Rent Shop Volunteer Join

Q. Who is Mr. Smarty Plants?

A: There are those who suspect Wildflower Center volunteers are the culpable and capable culprits. Yet, others think staff members play some, albeit small, role. You can torture us with your plant questions, but we will never reveal the Green Guru's secret identity.

Help us grow by giving to the Plant Database Fund or by becoming a member

Did you know you can access the Native Plant Information Network with your web-enabled smartphone?

Share

Ask Mr. Smarty Plants

Ask Mr. Smarty Plants is a free service provided by the staff and volunteers at the Lady Bird Johnson Wildflower Center.

Search Smarty Plants
See a list of all Smarty Plants questions

Please forgive us, but Mr. Smarty Plants has been overwhelmed by a flood of mail and must take a break for awhile to catch up. We hope to be accepting new questions again soon. Thank you!

Need help with plant identification, visit the plant identification page.

 
rate this answer
Not Yet Rated

Sunday - April 16, 2006

From: Georgetown, TX
Region: Southwest
Topic: Non-Natives
Title: Non-native Sandankwa viburnum (Viburnum suspensum) damaged by freeze
Answered by: Nan Hampton and Joe Marcus

QUESTION:

We live in Georgetown. My Sandankwa Viburnum seem to have been affected by the late freeze. There are now very few leaves and no flowers/buds. Should I cut the plants back, leave them alone, or give up?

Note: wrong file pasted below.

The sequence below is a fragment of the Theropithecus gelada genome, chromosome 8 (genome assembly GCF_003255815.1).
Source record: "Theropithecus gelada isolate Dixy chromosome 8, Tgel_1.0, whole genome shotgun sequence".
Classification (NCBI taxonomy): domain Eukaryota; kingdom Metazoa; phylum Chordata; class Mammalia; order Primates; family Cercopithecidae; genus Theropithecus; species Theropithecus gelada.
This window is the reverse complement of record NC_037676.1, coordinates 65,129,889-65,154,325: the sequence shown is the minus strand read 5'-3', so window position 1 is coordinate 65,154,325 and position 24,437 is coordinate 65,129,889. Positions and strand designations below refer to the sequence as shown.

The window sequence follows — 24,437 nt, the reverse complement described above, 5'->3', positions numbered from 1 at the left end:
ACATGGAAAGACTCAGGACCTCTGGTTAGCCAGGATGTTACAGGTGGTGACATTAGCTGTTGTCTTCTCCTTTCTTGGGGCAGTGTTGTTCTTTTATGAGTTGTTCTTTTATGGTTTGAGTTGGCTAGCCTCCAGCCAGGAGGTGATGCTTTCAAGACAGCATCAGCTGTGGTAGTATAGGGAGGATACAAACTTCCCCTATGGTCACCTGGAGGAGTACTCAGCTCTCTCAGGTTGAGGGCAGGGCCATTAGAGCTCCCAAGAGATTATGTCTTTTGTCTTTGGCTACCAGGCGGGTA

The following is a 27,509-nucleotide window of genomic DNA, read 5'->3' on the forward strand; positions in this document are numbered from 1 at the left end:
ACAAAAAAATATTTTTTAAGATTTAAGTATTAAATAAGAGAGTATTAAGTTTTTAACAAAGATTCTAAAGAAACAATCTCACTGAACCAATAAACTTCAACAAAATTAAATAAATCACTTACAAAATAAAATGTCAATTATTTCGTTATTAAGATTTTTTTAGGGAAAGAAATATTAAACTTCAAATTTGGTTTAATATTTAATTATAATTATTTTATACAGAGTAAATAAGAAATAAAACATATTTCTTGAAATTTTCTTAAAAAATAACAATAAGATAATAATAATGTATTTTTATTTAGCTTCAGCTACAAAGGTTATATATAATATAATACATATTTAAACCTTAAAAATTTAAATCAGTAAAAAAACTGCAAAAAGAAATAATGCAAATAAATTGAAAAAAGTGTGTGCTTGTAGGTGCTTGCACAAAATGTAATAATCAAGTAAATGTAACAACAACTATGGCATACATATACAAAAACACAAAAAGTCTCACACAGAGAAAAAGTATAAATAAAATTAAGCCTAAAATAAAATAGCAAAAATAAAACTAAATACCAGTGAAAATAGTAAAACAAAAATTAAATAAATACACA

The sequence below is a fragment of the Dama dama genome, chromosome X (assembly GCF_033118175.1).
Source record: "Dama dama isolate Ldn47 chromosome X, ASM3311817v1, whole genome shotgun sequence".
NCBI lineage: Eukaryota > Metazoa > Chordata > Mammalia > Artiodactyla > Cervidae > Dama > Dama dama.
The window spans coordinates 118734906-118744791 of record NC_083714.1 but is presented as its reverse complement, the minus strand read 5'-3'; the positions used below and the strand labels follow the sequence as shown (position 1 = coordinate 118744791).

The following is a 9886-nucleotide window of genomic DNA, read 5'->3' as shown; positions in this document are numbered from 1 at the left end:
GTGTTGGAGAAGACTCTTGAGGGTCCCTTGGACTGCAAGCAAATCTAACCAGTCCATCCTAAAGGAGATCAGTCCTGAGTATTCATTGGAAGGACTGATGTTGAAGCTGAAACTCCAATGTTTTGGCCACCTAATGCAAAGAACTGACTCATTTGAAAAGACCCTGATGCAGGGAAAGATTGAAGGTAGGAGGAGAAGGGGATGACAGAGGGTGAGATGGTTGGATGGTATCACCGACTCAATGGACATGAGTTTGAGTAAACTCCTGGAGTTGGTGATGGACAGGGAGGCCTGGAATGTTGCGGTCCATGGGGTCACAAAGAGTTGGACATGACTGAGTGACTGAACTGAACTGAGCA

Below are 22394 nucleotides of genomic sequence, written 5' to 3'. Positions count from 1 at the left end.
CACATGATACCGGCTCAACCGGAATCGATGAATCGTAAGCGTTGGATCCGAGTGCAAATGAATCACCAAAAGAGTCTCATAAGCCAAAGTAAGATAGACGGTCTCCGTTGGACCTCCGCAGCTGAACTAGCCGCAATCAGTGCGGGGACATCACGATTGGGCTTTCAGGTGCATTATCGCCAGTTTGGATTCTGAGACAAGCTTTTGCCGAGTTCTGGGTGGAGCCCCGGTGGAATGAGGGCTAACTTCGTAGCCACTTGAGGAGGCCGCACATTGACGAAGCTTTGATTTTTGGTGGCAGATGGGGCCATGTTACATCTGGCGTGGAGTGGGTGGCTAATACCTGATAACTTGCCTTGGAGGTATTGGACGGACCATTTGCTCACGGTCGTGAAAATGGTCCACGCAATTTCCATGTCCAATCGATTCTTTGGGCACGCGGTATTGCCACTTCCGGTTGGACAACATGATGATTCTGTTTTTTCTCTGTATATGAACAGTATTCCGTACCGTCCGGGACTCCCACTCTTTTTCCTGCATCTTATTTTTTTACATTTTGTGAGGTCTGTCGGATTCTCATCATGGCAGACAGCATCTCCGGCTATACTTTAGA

ANSWER:

Sandankwa viburnum (Viburnum suspensum) is native to Japan. You do live within the USDA Hardiness Zones recommended for this plant; however, other stressful environmental factors such as drought conditions on top of the freezing temperatures may have adversely affected your plant. Pruning depends on flowering season. Since this species flowers in early spring, they should be pruned right after flowering. Now would be a good time to do it even though your plant hasn't flowered. You might consider a native Viburnum, Rusty black-haw, (Viburnum rufidulum) as a good replacement for this cold-sensitive species.
 

More Non-Natives Questions

Winter damage to non-native Jasminum mesnyi
May 09, 2007 - I planted 6 shrubs in 2006 that I think are some type of jasmine that have yellow flowers. Can't remember the name. I live in Lago Vista TX just outside Austin. This year 3 are doing really well a...
view the full question and answer

Use of non-native jasmine for wedding in Salt Lake City
January 08, 2010 - I am getting married mid summer in Salt Lake City. I want to incorporate jasmine plants/flowers into my bouquet, centerpieces, etc. Is that feasible living in Salt Lake City? Would they survive long e...
view the full question and answer

Leaves on non-native Confederate Jasmine dry up in Buda TX
June 23, 2011 - Leaves on star or confederate jasmine vine dry up. Not due to lack of water and I can't find any insect damage. Starts with one shoot and then spreads to entire plant. I will try to attach picture...
view the full question and answer

Non-native Chamaecyparis pisiflora turning brown in Fuqua-Varina NC
December 10, 2012 - I have a "Soft Serve False Cypress" Chamaecyparis pisifera'Dow Whiting PPAF, that has only been in the ground for 6-7 months. I just noticed that the branches and leaves are starting to die, turni...
view the full question and answer

Can non-native coleus grow in mulch from San Antonio
May 12, 2013 - Can Coleus plants grow in Mulch only?
view the full question and answer

Support the Wildflower Center by Donating Online or Becoming a Member today.